By Mark Grandstaff
Sen. Mark Obenshain (R-Harrisonburg), running for Attorney General of Virginia, sees the office as a platform to oppose the Obama administration.
“If the president is not going to be restrained by Congress, then it is up to the attorneys general to stand up and to take the fight to the administration,” Obenshain said at Monday’s Founding Fathers Republican Women meeting in Culpeper.
He spoke to a crowd of about 20 in St. Stephen’s Episcopal Church. They were a receptive crowd. Its members oppose Agenda 21, a non-binding, voluntary United Nations plan promoting “sustainable development.” Their website blog rails against increased government surveillance, reported by the American Civil Liberties Union, and casts doubt on Obama’s credentials and basic citizenship.
Obenshain, whose Senate district includes all of Rappahannock County, cast himself as a good friend and ideological successor to Attorney General Ken Cuccinelli, who will run this year for governor of Virginia.
Obenshain praised Cuccinelli as one of the first attorneys general to fight against Obama’s health-care reform laws, which Obenshain called “the Obamacare abomination.”
In a 45-minute speech, Obenshain made the obstruction of perceived federal encroachment the biggest plank of his campaign platform.
“If we do not get back out and continue this fight, we might as well hang it all up,” Obenshain said. “This is a fight that we have been fighting for generations, indeed, for centuries, and it is not over.”
Obenshain touted his legislative accomplishments, among them a senate bill approved in a tie-breaking vote by Lt. Gov. Bill Bolling earlier this month to require photo identification in order to vote.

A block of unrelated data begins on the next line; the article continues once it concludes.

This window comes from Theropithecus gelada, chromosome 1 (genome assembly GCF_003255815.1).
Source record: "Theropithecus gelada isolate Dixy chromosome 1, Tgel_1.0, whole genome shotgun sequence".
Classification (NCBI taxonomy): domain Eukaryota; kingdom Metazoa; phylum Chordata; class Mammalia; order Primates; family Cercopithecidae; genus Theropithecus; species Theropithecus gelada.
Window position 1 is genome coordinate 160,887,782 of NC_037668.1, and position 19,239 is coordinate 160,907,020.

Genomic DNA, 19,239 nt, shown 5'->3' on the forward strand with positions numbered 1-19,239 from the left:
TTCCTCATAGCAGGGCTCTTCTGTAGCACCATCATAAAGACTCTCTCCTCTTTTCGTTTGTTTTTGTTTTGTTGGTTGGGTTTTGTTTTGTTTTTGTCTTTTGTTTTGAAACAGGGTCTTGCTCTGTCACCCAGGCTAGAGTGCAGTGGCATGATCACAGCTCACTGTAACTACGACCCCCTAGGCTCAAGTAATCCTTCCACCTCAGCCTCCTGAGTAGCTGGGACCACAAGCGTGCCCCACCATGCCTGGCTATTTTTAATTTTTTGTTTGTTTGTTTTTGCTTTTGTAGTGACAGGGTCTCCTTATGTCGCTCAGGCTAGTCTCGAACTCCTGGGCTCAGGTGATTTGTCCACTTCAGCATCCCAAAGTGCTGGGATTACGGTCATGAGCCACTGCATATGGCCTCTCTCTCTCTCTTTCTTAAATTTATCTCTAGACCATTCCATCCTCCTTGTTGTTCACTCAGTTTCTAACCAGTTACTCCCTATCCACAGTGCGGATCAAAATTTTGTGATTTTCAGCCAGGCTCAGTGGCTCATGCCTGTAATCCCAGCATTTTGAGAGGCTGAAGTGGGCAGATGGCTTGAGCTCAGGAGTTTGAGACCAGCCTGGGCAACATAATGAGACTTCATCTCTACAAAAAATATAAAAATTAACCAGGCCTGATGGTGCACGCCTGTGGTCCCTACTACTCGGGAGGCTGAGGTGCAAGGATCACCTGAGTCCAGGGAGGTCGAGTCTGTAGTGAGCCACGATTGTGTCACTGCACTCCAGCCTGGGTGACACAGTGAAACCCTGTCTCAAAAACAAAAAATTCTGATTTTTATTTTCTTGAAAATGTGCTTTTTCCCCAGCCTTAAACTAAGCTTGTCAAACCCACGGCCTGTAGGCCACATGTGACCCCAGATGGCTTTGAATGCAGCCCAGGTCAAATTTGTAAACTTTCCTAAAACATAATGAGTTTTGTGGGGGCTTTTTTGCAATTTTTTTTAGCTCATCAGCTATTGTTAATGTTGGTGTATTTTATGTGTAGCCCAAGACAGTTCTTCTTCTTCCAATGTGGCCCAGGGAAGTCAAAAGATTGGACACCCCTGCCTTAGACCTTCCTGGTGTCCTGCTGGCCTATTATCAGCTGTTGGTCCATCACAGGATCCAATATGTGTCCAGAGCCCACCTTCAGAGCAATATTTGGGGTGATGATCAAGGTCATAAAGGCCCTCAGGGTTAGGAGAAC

He voted for the so-called Boneta Bill. He opposes gun control efforts in the wake of last year’s mass killing in Newton, Conn. and similar shootings in other parts of the nation, efforts which he calls a “misguided response to recent events.”
Campaign literature at the FFRW meeting lists among his accolades a Legislator of the Year award from the Virginia Sheriffs’ Association. The pamphlet promised Obenshain will “protect our neighborhoods and communities.”
In his speech, Obenshain did not mention his priorities in working alongside law enforcement as an attorney general.
In an interview with the Times-Democrat, Obenshain said he agreed with Cuccinelli’s assessment that gangs and organized crime are the top threat facing Virginia right now.
Obenshain said he wants to push for more powers for multi-jurisdictional grand juries, expanding their authority to all violent crimes, not just gangs and drug offenses.
Those grand juries cross jurisdictional lines because drugs and organized crime do not respect political boundaries, Obenshain said.
If Obenshain wins the June 11 Republican primary and the Nov. 5 general election, he will take office at a point when the potential use of unmanned, flying drones by law enforcement will come under intense scrutiny.
On Feb. 4, the city of Charlottesville passed a resolution banning the use of drones within the city or the admission as evidence of information gathered by drones.
“I oppose the routine deployment of drones for the enforcement of regulatory laws,” Obenshain said.
As an example, he said he opposed the use of drones to enforce EPA regulations.
Obenshain said he wouldn’t rule out the use of drones, but said it was important to respect citizen rights and protect them from routine surveillance and privacy invasion without undermining a potential tool for law enforcement in emergencies.
“Our founding fathers would have never dreamed of the possibility of unmanned flying devices that could be used to somehow invade the privacy of their citizens,” Obenshain said.
Obenshain got a warm response from FFRW members and other guests.
“I think he actually persuaded some voters tonight,” said FFRW member and recently-elected Culpeper Supervisor Alexa Fritz.
Clive Richmond, of Culpeper, said Obenshain is an effective speaker, and said he agreed with almost everything Obenshain said.
Richmond said that his dilemma – and the dilemma facing other voters like him – is that Obenshain’s opponent in the Republican primary, Delegate Rob Bell (R-Albemarle), is also an affable man with an anti-federal ideology.
“It’s going to be a difficult choice for all of us,” Richmond said. “It just comes down to who’s going to garner the most support.”